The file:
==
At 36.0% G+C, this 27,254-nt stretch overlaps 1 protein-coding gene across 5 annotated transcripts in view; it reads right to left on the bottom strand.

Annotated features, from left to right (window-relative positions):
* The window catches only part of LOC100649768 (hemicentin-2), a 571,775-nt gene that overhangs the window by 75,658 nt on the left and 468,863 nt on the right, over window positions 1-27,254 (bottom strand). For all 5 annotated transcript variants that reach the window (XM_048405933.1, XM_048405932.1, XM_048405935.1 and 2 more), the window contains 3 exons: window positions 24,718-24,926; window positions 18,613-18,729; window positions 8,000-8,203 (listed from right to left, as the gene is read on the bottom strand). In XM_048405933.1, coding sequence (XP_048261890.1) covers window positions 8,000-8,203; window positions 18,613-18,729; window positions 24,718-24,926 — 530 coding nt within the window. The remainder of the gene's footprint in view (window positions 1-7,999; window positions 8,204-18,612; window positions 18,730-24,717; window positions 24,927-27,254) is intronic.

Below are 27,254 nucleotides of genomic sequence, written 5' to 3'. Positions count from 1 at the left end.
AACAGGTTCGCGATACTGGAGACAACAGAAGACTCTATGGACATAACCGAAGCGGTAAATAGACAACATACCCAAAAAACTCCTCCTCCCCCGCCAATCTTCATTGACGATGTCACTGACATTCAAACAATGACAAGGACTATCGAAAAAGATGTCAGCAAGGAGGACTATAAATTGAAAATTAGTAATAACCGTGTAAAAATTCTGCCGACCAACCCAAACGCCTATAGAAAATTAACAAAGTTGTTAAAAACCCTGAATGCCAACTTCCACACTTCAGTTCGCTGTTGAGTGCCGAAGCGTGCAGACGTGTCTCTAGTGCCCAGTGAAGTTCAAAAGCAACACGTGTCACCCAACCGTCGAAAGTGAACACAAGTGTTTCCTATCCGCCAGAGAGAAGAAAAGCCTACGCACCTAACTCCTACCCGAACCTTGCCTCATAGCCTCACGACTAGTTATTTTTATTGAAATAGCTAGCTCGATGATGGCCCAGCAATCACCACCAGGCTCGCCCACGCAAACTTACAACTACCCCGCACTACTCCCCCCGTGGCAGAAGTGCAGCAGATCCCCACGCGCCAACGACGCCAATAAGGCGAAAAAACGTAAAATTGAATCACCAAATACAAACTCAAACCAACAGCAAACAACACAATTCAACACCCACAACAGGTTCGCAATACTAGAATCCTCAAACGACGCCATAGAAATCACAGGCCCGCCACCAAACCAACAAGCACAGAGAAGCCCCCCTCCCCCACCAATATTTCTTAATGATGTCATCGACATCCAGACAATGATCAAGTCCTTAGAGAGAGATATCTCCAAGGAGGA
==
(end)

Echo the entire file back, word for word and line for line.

At 36.0% G+C, this 27,254-nt stretch overlaps 1 protein-coding gene across 5 annotated transcripts in view; it reads right to left on the bottom strand.

Annotated features, from left to right (window-relative positions):
* The window catches only part of LOC100649768 (hemicentin-2), a 571,775-nt gene that overhangs the window by 75,658 nt on the left and 468,863 nt on the right, over window positions 1-27,254 (bottom strand). For all 5 annotated transcript variants that reach the window (XM_048405933.1, XM_048405932.1, XM_048405935.1 and 2 more), the window contains 3 exons: window positions 24,718-24,926; window positions 18,613-18,729; window positions 8,000-8,203 (listed from right to left, as the gene is read on the bottom strand). In XM_048405933.1, coding sequence (XP_048261890.1) covers window positions 8,000-8,203; window positions 18,613-18,729; window positions 24,718-24,926 — 530 coding nt within the window. The remainder of the gene's footprint in view (window positions 1-7,999; window positions 8,204-18,612; window positions 18,730-24,717; window positions 24,927-27,254) is intronic.

Below are 27,254 nucleotides of genomic sequence, written 5' to 3'. Positions count from 1 at the left end.
AACAGGTTCGCGATACTGGAGACAACAGAAGACTCTATGGACATAACCGAAGCGGTAAATAGACAACATACCCAAAAAACTCCTCCTCCCCCGCCAATCTTCATTGACGATGTCACTGACATTCAAACAATGACAAGGACTATCGAAAAAGATGTCAGCAAGGAGGACTATAAATTGAAAATTAGTAATAACCGTGTAAAAATTCTGCCGACCAACCCAAACGCCTATAGAAAATTAACAAAGTTGTTAAAAACCCTGAATGCCAACTTCCACACTTCAGTTCGCTGTTGAGTGCCGAAGCGTGCAGACGTGTCTCTAGTGCCCAGTGAAGTTCAAAAGCAACACGTGTCACCCAACCGTCGAAAGTGAACACAAGTGTTTCCTATCCGCCAGAGAGAAGAAAAGCCTACGCACCTAACTCCTACCCGAACCTTGCCTCATAGCCTCACGACTAGTTATTTTTATTGAAATAGCTAGCTCGATGATGGCCCAGCAATCACCACCAGGCTCGCCCACGCAAACTTACAACTACCCCGCACTACTCCCCCCGTGGCAGAAGTGCAGCAGATCCCCACGCGCCAACGACGCCAATAAGGCGAAAAAACGTAAAATTGAATCACCAAATACAAACTCAAACCAACAGCAAACAACACAATTCAACACCCACAACAGGTTCGCAATACTAGAATCCTCAAACGACGCCATAGAAATCACAGGCCCGCCACCAAACCAACAAGCACAGAGAAGCCCCCCTCCCCCACCAATATTTCTTAATGATGTCATCGACATCCAGACAATGATCAAGTCCTTAGAGAGAGATATCTCCAAGGAGGA